I chose Hollins University because it has one of the best creative writing programs in the United States, and I wanted to feel challenged and pushed to become a better writer. Also, I wanted to attend a school with a smaller student population, so I can get one-on-one attention from my professors, and build a personal relationship with them. I knew the connections I would make in college would help me later in my journey. In addition, I knew there would be more resources, internships, and other opportunities available because there is less competition. Lastly, as soon as I stepped onto Hollins campus, I felt extremely welcomed and supported, and I immediately felt like I belonged. Since was moving over eight hours away, it was important to find a college that felt like home, and Hollins did from day one.

How are you getting involved on campus?

I am an editor for Hollins multi-cultural magazine, Gravel. I will be reviewing writing and art submissions in the Spring, and deciding which ones will be included in the magazine. And I will be formatting and preparing the magazine for publication. Also, I am involved in the theater. So far, I have been in the First Year Reading, and this year’s pick was The Seven Loves of Audrey Munson. I played the photographer, the reporter, and was a part of the Ensemble. I was an understudy for Roland in the play Constellations which is a love story taking place in the multi-verse. During J-term, I played Courtney in Randi and Roxanne, a play in the Winter Festival of New Works.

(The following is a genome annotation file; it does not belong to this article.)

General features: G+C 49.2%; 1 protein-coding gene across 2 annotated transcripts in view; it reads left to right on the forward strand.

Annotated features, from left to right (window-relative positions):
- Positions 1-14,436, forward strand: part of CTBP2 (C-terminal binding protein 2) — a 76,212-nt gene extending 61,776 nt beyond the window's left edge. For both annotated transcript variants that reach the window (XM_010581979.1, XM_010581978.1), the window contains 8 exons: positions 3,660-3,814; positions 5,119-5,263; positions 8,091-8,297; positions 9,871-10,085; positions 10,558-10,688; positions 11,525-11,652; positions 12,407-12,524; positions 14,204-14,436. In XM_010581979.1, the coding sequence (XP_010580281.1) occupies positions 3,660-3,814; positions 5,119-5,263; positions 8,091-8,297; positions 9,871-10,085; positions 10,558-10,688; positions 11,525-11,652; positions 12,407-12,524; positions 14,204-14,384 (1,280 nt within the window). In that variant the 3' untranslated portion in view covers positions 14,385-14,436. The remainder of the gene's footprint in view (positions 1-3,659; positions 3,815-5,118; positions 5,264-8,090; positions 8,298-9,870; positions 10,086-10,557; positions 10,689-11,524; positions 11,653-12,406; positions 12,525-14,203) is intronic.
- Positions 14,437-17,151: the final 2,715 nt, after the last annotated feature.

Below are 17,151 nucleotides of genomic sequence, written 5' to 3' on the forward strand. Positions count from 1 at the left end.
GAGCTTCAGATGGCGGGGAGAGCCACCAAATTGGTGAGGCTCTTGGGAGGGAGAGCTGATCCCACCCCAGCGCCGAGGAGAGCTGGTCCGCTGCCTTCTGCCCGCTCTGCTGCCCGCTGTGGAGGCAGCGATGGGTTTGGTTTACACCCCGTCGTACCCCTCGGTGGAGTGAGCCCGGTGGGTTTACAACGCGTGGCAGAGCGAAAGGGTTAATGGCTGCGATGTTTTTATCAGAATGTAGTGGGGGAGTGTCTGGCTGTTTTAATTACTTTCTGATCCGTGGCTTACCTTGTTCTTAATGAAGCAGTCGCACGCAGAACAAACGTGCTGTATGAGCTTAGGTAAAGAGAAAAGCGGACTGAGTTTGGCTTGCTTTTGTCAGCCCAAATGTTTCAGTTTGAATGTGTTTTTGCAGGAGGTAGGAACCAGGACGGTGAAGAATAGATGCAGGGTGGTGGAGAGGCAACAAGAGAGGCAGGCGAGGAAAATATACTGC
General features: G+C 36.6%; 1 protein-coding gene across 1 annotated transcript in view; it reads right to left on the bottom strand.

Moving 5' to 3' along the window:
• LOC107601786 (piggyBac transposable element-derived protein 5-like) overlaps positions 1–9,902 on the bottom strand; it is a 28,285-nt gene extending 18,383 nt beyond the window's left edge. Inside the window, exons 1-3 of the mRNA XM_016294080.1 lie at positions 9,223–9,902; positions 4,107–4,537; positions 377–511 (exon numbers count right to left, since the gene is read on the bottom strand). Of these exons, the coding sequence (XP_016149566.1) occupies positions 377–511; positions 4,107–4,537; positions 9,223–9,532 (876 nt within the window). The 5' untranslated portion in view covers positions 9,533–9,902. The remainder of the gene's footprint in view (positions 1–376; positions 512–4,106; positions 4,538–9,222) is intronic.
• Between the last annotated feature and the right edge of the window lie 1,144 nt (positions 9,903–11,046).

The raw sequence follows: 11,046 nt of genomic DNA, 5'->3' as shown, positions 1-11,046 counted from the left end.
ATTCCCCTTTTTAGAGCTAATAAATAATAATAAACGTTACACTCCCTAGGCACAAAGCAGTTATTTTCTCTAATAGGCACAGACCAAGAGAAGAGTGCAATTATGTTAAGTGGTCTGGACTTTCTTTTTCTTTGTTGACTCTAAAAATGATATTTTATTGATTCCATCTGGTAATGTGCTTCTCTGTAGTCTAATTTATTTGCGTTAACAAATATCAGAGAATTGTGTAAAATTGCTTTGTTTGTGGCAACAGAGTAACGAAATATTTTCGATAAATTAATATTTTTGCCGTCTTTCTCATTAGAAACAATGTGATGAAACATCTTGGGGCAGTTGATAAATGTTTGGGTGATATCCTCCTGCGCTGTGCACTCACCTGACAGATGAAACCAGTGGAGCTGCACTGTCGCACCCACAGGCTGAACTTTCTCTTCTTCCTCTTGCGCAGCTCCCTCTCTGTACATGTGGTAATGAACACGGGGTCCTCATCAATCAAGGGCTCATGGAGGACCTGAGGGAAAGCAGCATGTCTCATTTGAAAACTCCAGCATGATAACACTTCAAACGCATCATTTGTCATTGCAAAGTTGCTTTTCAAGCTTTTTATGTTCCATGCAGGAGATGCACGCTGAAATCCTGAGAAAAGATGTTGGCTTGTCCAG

What authors are inspiring you these days?

Some authors who I draw inspiration from are Tomi Adeyemi, Marissa Meyer, Aiden Thomas, V.E. Schwab, Sarah Kay, Ariana Brown, and Danez Smith. They all have such a unique voice, their characters are compelling, their imagery is imaginative, and they all can tuck such complex messages within their stories and poems.

What class did you enjoy in your first semester?

My favorite class fall semester was fundamental writing with Professor Eva Lynch-Comer. I learned a lot more about the writing process and revision, and it really helped me hone my craft. I’ve also been introduced to surrealism which I’m starting to experiment with in my poetry. And the writing workshops have been super helpful and have been teaching me how to take feedback and apply it to my writing in impactful ways.

Poems

Inaugural Poem (2/20/24): Perennials
It’s Here Gallery Talk (2/20/24): Cities

Appearances & Press

Upcoming
WDBJ-7
Follow Elani on the YPL Instagram:

Recent
Rhythm and Rhyme Festival (10/21/23) – Video
City Council Meeting (2/20/24, 7 PM) – Watch on Facebook
Hollins University
WVTF / Radio IQ
The Roanoker
Arts Pop at the Taubman Museum of Art with Artemis Journal (3/2/24) On Instagram
The Roanoke Tribune (March 8, 2024) PDF
Elani reading “Perennials” in the YPL promotional video (March 13, 2024)
Melrose Library – Meet the Youth Poet Laureate (March 27, 2024)

Youth Poet Laureate Request

Our Youth Poet Laureate is also a busy student. She’s out in the community making connections, but she also needs to make the grades! Let us know how you’d like to engage with the poet, and we’ll see what we can do.